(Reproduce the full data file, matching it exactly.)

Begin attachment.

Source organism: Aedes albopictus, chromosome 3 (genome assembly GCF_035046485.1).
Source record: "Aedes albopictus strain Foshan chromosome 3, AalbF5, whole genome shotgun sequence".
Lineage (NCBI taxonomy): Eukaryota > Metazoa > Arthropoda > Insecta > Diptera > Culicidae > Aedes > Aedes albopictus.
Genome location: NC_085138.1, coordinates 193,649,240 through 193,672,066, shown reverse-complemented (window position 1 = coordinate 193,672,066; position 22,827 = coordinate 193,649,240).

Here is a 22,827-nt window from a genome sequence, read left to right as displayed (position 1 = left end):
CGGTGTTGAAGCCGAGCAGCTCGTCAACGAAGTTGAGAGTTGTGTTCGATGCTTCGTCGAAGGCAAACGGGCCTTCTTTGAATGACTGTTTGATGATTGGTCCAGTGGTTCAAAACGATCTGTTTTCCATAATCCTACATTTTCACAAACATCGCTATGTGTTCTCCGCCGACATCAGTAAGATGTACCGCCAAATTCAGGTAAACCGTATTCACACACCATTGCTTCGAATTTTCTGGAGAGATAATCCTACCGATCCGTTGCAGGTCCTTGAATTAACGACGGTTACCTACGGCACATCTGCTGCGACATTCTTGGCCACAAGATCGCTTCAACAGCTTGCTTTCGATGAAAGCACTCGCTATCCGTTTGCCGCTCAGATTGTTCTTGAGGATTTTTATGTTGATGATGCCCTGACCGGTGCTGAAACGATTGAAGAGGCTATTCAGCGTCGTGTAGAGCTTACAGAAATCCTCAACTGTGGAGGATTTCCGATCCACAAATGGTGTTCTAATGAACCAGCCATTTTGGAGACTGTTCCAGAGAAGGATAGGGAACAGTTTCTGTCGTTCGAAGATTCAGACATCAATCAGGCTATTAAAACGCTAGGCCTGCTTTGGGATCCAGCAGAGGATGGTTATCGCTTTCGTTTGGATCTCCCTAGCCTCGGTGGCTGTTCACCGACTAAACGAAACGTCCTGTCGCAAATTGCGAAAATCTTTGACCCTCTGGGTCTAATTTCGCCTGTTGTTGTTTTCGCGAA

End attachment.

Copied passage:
Source organism: Aedes albopictus, chromosome 3 (genome assembly GCF_035046485.1).
Source record: "Aedes albopictus strain Foshan chromosome 3, AalbF5, whole genome shotgun sequence".
Lineage (NCBI taxonomy): Eukaryota > Metazoa > Arthropoda > Insecta > Diptera > Culicidae > Aedes > Aedes albopictus.
Genome location: NC_085138.1, coordinates 193,649,240 through 193,672,066, shown reverse-complemented (window position 1 = coordinate 193,672,066; position 22,827 = coordinate 193,649,240).

Here is a 22,827-nt window from a genome sequence, read left to right as displayed (position 1 = left end):
CGGTGTTGAAGCCGAGCAGCTCGTCAACGAAGTTGAGAGTTGTGTTCGATGCTTCGTCGAAGGCAAACGGGCCTTCTTTGAATGACTGTTTGATGATTGGTCCAGTGGTTCAAAACGATCTGTTTTCCATAATCCTACATTTTCACAAACATCGCTATGTGTTCTCCGCCGACATCAGTAAGATGTACCGCCAAATTCAGGTAAACCGTATTCACACACCATTGCTTCGAATTTTCTGGAGAGATAATCCTACCGATCCGTTGCAGGTCCTTGAATTAACGACGGTTACCTACGGCACATCTGCTGCGACATTCTTGGCCACAAGATCGCTTCAACAGCTTGCTTTCGATGAAAGCACTCGCTATCCGTTTGCCGCTCAGATTGTTCTTGAGGATTTTTATGTTGATGATGCCCTGACCGGTGCTGAAACGATTGAAGAGGCTATTCAGCGTCGTGTAGAGCTTACAGAAATCCTCAACTGTGGAGGATTTCCGATCCACAAATGGTGTTCTAATGAACCAGCCATTTTGGAGACTGTTCCAGAGAAGGATAGGGAACAGTTTCTGTCGTTCGAAGATTCAGACATCAATCAGGCTATTAAAACGCTAGGCCTGCTTTGGGATCCAGCAGAGGATGGTTATCGCTTTCGTTTGGATCTCCCTAGCCTCGGTGGCTGTTCACCGACTAAACGAAACGTCCTGTCGCAAATTGCGAAAATCTTTGACCCTCTGGGTCTAATTTCGCCTGTTGTTGTTTTCGCGAA